What is a Renko Chart
A Renko chart is a type of chart, developed by the Japanese, that is built using price movement rather than time and volume. It is thought to be named for the Japanese word for bricks, "renga," since the chart looks like a series of bricks.
BREAKING DOWN Renko Chart
Renko charts are designed to filter out minor price movements to make it easier for traders to focus on important trends. While this makes trends much easier to spot, the downside is that some price information is lost in the mix.
The first step in building a renko chart is selecting a box size that represents the magnitude of price movement. For example, a stock may have a $0.25 box size or a currency may have a 50 pip box size. A renko chart is then constructed by placing a box in the next column once the price has surpassed the top or bottom of the previous box by the box size amount. White bricks are used when the direction of the trend is up, while red bricks are used when the trend is down to make it easier to visualize the trends.
Many traders use renko charts in conjunction with other forms of technical analysis. For example, a renko chart may be useful for determining the prevailing trend and then a more traditional candlestick chart with technical indicators may be used to identify specific entry and exit points along the trend. This is usually the case since renko charts don't show as much detail as other charts given their lack of reliance on time. A stock that has trended sideways for a long period of time may be represented with a single box, which doesn't convey the importance of the move.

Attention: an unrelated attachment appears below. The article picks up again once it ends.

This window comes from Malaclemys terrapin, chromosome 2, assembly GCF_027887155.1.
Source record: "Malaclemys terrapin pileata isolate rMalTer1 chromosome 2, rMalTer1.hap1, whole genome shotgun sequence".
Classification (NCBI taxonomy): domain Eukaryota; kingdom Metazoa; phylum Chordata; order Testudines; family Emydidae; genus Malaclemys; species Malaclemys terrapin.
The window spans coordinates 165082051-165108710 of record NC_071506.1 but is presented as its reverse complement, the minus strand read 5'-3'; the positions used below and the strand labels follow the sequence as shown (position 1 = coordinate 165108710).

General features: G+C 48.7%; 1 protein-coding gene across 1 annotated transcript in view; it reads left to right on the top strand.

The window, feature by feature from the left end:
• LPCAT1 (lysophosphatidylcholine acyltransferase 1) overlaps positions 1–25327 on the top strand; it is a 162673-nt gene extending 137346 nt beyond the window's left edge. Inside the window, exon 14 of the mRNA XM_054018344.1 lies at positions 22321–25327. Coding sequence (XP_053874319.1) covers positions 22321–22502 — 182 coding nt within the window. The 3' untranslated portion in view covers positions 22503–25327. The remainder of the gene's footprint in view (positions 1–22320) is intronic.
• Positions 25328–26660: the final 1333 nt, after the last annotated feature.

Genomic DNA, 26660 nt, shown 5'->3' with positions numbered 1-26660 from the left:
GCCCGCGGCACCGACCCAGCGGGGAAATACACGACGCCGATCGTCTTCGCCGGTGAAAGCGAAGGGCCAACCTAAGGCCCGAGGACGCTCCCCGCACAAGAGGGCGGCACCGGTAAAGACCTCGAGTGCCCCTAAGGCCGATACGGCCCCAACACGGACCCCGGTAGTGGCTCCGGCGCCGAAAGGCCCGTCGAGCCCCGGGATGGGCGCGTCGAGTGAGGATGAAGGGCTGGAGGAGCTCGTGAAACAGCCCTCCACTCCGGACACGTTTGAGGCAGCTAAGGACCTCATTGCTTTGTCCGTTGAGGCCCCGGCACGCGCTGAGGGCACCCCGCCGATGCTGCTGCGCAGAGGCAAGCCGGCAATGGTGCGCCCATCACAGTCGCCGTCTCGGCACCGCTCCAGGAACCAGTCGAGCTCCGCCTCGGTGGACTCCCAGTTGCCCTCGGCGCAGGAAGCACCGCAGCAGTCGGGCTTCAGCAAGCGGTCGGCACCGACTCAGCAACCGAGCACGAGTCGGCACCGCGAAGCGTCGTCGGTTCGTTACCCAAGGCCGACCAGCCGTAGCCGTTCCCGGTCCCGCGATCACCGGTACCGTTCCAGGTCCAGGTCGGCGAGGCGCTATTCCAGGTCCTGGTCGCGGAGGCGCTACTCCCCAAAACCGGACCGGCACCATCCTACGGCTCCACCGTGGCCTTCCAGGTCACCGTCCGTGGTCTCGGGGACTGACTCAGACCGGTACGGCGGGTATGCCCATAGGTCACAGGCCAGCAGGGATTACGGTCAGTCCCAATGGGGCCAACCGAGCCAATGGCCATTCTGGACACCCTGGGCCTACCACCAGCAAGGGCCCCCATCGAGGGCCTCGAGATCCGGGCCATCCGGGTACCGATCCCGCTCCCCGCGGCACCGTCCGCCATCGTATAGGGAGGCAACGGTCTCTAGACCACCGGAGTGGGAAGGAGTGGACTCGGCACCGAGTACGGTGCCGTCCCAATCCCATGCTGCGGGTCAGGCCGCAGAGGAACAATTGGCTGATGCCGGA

Renko Chart Signals
Trading signals are typically generated when the direction of the trend changes and the bricks alternate colors. For example, a trader might sell an underlying asset when a red box is placed at the end of a series of climbing white boxes. Since this type of chart was designed as a way to follow the general price trend of an asset, there can often be false signals where the color of the bricks changes too early, producing a whipsaw effect. This is why it's important to use renko charts in conjunction with other forms of technical analysis.